to say! Are y’all
¹The best platform to tell your product story to millennials? It’s not what you think. As marketers, we’ve all heard the narrative that television ratings are down double digits, and that millennials care more about their phones and the million kinds of video content on them than they do about TV. But the empirical reality is different. In both time spent and in the emotional connection millennials feel with content, “linear” TV still handily beats other platforms. This includes YouTube, streaming platforms like Netflix, and video from social platforms like Facebook and Instagram — even for the 18 to 34 demographic.
Television is still the way to reach the millennial demo, according to a report by the Video Advertising Bureau (the VAB). The paper counters the narrative that millennials are abandoning TV, writes Adweek. How much do millennials watch versus the rest of us? Let’s take a look at the numbers. This is still a lot of time in front of the tube!
Share of Time May Be Even More Important
Yes, there is a difference in how much time millennials devote to TV versus the rest of us. But the story is in the share of time TV gets versus the other stuff millennials do — portrayed below. The VAB looked at millennials’ monthly time expenditure habits, and traditional TV still rules the roost. TV consumed 5,400 minutes of monthly time, with YouTube video coming in at 1,163.
Average Monthly Viewing Time, Minutes ¹
Higher Emotional Engagement: The Qualitative Difference
The Video Advertising Bureau, we should state, has a dog in the hunt. That’s the caveat. It’s an association of broadcast and cable networks, plus the largest cable companies, and its purpose is to promote the power of video advertising. Despite inherent bias, its insights are valuable.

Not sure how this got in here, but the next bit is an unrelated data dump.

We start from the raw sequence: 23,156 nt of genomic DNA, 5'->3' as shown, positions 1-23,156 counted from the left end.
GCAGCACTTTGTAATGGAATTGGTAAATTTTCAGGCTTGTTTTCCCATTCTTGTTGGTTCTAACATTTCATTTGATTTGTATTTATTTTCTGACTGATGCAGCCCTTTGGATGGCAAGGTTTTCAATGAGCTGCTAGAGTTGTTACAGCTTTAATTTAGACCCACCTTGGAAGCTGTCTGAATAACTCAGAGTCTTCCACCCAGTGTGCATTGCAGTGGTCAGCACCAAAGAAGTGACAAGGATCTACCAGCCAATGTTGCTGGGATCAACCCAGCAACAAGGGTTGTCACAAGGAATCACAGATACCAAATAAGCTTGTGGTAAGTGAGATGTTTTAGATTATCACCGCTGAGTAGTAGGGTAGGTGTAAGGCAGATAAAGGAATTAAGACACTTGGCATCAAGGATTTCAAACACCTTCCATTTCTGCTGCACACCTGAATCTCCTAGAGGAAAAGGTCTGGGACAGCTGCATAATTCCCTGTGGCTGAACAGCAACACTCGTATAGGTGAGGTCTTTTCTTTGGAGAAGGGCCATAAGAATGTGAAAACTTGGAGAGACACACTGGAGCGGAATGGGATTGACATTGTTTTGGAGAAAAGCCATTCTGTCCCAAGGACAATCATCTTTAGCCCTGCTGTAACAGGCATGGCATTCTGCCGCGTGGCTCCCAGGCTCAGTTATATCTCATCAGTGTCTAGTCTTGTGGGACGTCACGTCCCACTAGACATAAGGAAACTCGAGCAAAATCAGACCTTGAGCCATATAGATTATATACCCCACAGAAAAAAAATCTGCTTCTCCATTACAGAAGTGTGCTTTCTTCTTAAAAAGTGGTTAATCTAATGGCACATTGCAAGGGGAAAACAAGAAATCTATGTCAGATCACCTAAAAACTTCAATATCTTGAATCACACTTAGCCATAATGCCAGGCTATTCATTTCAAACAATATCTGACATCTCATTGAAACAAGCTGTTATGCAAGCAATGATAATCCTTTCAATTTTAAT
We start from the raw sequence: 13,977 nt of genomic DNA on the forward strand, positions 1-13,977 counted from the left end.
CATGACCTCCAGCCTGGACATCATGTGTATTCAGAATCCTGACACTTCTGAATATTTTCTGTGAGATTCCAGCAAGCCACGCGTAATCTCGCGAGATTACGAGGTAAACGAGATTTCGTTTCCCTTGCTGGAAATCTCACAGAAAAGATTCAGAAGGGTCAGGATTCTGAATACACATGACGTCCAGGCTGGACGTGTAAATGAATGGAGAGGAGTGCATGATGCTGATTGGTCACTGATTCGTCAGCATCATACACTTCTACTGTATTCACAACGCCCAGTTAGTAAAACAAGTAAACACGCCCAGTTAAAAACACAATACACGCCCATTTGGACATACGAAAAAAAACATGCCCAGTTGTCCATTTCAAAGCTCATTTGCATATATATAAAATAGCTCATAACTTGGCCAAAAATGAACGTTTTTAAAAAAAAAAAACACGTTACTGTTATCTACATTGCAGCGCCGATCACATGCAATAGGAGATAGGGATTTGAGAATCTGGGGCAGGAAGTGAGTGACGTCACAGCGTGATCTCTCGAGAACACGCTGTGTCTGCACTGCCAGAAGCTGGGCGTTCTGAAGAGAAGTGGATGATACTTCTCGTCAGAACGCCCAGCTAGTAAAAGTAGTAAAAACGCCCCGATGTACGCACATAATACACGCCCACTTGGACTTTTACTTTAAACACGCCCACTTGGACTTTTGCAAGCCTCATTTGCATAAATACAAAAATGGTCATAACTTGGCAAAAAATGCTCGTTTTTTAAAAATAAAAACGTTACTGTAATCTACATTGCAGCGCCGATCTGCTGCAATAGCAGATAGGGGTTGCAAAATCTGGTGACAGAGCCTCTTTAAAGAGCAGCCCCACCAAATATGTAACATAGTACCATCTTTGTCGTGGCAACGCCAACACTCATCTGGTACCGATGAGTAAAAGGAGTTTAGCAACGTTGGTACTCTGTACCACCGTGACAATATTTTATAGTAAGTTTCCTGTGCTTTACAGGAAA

The emotional connection viewers feel to the content they’re watching — and the experience they have while they watch — is arguably more important, according to the VAB. Here, traditional TV has a huge advantage, even if it is subjective and difficult to quantify.
Watching content on a mobile device is a different viewing experience from television. It’s highly fragmented, often maddening. We all know the annoyance of pulling up a YouTube video, only to have to watch a diaper ad first. Then there’s the experience of being force-fed video content from Facebook and being unable to stop the cat video when you’re in a meeting or the doctor’s office.
More Time Watching Fewer Things
TV viewers spend more time watching fewer things, with fewer distractions. Focus tends to be higher, allowing more time for bonds and attachments to form. On the 10 most viewed networks, TV viewers spent 292.5 billion minutes spread across just 635 programs. On YouTube, viewers spent 37.2 billion minutes across its 700,000+ channels.2 At 89%, the percentage of viewers who “highly enjoy” watching programming on TV is much greater than it is on other devices, and TV programming offers much greater opportunity for viewers to identify with and attach to characters.
TV is, indisputably, the platform that provides the strongest opportunity for storytelling and emotional engagement — even for millennials. For marketing and advertising directors managing significant budgets (TV isn’t cheap), this may be a critical planning insight as we look into an era of more fragmentation.
After all, it’s not like any of us would want to watch Ken Burn’s “Vietnam” series on an iPhone.
¹VAB’s data sources: Nielsen Total Audience Report, Q1 2017, Live + DVR + time shifted, weighted average for P18 to 34, reflecting activity on TV set only. Computer/laptop, and mobile viewing not included. ComScore MediaMetrix multi-platform data, p18-34, July 2017. Average minutes per visitor. ComScore data do not include mobile video.
²VAB’s data sources: TV: Nielsen nPower Live + 7, Total Day, P2+, 7/3/17 to 7/30/17, ranked on average time spent per week with net, number of total minutes includes all telecasts. YouTube: Comscore Video Metrix multi-platform. Total minutes: July 2017, Desktop, OTT: P2+, Mobile P18+ number of channels based on Social Blade data, August 2017.